08 January 2009

Buddhism in China

Buddhism was introduced from India into China in 6th Century AD. One of the Han Emperors sent a mission to the west of China and brought back the scriptures, Indian monks and the images of Buddha. Since then Chinese translation was made available and the further exchange of scholars among China, India and other Asian countries brought about the rapid development of Buddhism in China. Buddhist monasteries and temples were built to promote the Buddhism and some of the Emperors were also the followers of Buddhism. Buddhism, just like Confucianism and Taoism, guides people to behave, to be honest and responsible. It promotes harmony and peaceful mind, sharing and compassion. Buddhists never force people into their belief. Buddhism emphasizes in "awakening of mind". Through learning, one will develop intellectual capacity to the fullest so as to understand, to love and be kind to other beings.

It was not until the late fifth and early sixth centuries AD that Buddhism of a Dàshèng (Mahäyäna) sort was able to weave itself fully into the fabric of Chinese life. By then it had become a spiritual complement to secular Confucianism and had provided the idea of Enlightenment to Daoism. In time, the three schools of thought would be seen as a complementary unity. The maturity and great age of Buddhism in China was the Tang Dynasty when emperors spent their wealth to establish monasteries and sculptures in different Buddhist caves. But this age was not free of persecution, especially by Confucian oriented statesman that wanted to get rid of the foreign religion. Many people converted and entered a monastery to escape military service and tax paying.

The transition of the foreign religion into a Chinese one was made easy especially by the ideal of charity and compassion of Great Vehicle Buddhism. Both terms are quite similar to the Confucian idea of filial piety and the compassion of the ruler for his subjects. Other concepts of Buddhism are quite contrary to Confucianism (suffering - enjoying; celibacy - family; mendicant monks - productive farmers; monastic community - subordination under the state). Buddhism refers collectively to the various schools of Buddhism that have flourished in China since ancient times. These schools integrated the ideas of Confucianism, Taoism and other indigenous philosophical systems so that what was initially a foreign religion came to be a natural part of Chinese civilization albeit with its own unique character. Buddhism has played an enormous role in shaping the mindset of the Chinese people affecting as it has aesthetics, politics, literature, philosophy and medicine.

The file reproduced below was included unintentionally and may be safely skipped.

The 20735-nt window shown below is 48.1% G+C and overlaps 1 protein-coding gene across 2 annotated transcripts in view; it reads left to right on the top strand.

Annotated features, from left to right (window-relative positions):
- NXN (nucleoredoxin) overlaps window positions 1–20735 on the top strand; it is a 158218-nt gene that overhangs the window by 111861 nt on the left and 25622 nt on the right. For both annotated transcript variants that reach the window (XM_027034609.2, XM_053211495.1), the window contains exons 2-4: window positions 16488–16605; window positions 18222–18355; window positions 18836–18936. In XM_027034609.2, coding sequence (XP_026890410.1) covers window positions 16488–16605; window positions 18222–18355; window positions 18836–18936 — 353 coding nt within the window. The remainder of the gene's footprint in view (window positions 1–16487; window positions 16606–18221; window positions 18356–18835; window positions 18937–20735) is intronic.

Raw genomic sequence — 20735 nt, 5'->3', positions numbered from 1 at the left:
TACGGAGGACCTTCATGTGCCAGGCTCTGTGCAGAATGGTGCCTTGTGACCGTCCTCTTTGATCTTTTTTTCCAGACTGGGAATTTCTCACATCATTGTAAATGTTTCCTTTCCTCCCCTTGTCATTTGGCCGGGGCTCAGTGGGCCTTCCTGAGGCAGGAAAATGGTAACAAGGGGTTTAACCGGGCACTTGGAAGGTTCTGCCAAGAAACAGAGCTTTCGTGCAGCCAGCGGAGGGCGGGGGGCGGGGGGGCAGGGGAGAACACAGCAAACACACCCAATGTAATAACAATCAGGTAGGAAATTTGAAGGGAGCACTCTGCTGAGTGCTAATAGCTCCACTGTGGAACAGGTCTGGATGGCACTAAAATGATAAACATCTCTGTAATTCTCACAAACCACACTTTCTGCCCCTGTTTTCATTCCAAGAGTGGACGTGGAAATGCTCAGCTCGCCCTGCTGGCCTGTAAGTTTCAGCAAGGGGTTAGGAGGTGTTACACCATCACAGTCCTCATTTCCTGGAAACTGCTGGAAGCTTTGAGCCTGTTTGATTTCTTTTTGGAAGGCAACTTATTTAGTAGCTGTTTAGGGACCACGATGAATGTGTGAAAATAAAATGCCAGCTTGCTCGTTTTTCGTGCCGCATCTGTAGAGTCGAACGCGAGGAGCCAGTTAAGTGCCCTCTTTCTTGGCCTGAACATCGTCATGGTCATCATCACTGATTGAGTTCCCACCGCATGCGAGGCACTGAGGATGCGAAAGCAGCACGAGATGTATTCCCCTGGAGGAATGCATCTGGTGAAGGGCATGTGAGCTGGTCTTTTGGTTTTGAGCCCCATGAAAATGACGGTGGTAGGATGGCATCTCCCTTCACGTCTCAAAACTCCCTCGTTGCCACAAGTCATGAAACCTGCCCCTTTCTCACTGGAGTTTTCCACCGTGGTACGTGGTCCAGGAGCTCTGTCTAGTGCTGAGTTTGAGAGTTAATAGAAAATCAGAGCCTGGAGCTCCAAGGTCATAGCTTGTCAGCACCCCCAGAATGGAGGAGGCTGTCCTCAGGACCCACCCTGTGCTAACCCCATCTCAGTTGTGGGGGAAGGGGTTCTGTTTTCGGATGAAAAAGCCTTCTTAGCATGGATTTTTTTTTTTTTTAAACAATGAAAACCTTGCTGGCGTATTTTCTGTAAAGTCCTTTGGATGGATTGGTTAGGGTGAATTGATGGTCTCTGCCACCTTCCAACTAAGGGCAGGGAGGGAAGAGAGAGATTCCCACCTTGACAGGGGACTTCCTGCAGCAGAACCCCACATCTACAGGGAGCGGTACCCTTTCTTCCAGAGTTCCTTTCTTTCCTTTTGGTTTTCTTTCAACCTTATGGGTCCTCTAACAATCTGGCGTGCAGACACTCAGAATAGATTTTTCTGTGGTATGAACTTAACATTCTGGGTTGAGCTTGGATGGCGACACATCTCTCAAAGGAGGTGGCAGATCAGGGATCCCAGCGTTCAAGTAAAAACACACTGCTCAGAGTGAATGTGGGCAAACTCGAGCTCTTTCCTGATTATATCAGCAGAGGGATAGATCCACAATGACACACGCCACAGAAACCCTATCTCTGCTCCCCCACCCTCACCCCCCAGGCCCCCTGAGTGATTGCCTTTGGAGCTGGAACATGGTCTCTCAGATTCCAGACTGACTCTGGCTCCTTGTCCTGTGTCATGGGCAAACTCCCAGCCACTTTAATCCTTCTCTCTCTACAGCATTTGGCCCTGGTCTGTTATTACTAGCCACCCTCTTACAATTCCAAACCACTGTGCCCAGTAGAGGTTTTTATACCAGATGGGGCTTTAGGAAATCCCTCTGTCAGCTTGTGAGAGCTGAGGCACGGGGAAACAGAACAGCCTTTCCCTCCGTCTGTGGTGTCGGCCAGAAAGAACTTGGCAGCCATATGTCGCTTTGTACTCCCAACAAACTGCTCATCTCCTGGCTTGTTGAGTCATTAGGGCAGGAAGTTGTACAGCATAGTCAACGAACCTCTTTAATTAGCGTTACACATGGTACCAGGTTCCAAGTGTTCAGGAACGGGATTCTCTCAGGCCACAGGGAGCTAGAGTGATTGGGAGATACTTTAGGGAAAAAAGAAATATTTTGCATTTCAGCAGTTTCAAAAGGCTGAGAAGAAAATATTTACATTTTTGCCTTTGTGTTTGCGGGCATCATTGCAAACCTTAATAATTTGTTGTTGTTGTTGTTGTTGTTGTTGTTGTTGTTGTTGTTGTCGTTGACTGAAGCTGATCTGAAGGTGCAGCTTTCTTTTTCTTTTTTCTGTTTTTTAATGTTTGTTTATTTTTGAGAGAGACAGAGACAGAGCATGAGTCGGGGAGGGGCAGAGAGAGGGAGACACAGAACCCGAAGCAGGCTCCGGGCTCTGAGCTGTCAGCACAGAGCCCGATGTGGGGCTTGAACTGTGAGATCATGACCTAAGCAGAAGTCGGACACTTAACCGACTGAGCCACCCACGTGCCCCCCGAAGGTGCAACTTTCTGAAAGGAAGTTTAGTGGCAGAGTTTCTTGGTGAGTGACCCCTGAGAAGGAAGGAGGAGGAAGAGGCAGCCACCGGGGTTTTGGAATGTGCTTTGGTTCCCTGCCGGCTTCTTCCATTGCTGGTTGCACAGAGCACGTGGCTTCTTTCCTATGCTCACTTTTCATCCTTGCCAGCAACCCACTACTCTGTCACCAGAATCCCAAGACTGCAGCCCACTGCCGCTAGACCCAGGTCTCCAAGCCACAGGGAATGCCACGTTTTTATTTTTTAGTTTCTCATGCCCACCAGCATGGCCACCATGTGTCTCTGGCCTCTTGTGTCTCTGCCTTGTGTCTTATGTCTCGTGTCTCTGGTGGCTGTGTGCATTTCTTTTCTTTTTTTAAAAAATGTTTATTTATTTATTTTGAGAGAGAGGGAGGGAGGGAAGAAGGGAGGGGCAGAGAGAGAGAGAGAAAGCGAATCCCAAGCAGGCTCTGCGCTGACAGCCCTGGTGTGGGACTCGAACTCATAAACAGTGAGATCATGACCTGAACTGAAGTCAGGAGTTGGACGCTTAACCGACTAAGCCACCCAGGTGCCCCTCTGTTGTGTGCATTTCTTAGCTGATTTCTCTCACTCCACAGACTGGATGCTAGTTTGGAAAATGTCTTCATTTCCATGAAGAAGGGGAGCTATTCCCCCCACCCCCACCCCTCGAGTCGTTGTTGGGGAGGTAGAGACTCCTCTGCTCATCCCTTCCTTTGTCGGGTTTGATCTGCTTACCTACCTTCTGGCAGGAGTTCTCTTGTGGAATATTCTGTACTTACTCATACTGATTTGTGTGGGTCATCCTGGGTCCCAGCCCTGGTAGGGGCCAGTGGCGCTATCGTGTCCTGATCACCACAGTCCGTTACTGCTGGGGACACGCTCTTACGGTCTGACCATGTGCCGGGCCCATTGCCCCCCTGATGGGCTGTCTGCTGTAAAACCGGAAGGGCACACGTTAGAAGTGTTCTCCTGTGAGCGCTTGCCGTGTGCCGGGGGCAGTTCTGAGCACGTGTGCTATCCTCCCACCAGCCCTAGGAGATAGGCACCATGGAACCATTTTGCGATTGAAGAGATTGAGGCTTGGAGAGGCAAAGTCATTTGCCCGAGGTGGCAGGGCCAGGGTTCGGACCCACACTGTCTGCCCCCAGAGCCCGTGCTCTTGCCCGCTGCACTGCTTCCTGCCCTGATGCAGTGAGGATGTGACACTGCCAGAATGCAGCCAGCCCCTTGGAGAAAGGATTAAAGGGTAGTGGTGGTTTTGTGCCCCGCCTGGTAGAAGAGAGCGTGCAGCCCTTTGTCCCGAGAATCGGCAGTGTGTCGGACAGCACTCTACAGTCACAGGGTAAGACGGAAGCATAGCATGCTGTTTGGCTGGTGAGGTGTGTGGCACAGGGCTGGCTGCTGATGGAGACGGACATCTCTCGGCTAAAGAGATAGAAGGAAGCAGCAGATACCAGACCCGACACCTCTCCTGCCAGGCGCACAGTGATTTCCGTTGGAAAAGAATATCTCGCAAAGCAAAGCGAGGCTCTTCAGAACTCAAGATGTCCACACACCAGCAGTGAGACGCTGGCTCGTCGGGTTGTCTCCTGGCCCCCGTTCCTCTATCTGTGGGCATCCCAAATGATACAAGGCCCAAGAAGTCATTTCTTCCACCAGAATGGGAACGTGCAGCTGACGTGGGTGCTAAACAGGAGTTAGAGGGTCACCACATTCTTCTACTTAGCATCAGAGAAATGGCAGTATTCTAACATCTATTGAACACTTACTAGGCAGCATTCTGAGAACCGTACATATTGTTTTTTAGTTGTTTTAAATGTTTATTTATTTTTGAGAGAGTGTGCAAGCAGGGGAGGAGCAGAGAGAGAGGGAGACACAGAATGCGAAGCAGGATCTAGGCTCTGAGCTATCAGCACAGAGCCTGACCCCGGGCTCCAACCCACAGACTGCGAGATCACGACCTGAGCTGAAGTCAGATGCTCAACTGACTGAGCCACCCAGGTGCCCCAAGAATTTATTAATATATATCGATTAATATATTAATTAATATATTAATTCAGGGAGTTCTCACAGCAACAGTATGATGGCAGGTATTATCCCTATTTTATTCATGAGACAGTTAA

Buddhism does not require belief in God but it requires belief in People. In Buddhist teaching, there is no aggressive promotion of Buddhism or strong rejection of other religions. All these make Buddhism fall into the same scope of Confucianism and Taoist. Its ability to co-exist with any other religions makes it being developed into one of the largest religions in China.

The first Buddhist parishes are found in China in the 1st century AD and focused mainly on the suppression of passions by means of meditation, charity and compassion. The monastery claiming to have been the first in China is the White Horse Monastery (Baimasi) near Luoyang. Many similarities with Taoism made Buddhism look like another sect of Huang-Lao-Taoism; both religions have no sacrificial rites, believe both in immortality and operate with concentration, meditation and abstinence.

Buddhist practices to lead one into the ultimate happiness in life and even afterlife. Buddhism also promotes code of conduct in life. That is what they call Five Precepts of avoiding killing, stealing, indulging, lying and alcohol drinking. Buddhist teaching introduces the way and concepts of meditation, rebirth, intellectual development and comparisons. It leads to self-understanding, instead of blind believing.

In their world they believe that: "Giving up false speech he becomes a speaker of truth, reliable, trustworthy, dependable, he does not deceive the world. Giving up malicious speech he does not repeat there what he has heard here nor does he repeat here what he has heard there in order to cause variance between people. He reconciles those who are divided and brings closer together those who are already friends. Harmony is his joy, harmony is his delight, harmony is his love; it is the motive of his speech. Giving up harsh speech his speech is blameless, pleasing to the ear, agreeable, going to the heart, urbane, like by most. He speaks words worth being treasured up, seasonable, reasonable, well defined and to the point."

The Buddhist concepts are accepted universally in China. Apart from the beliefs of the Buddhist monasteries, there are four famous Buddhist Mountains in China: Putuo Mountain, Wutai Mountain, Emei Mountain, and Wutai Mountain.

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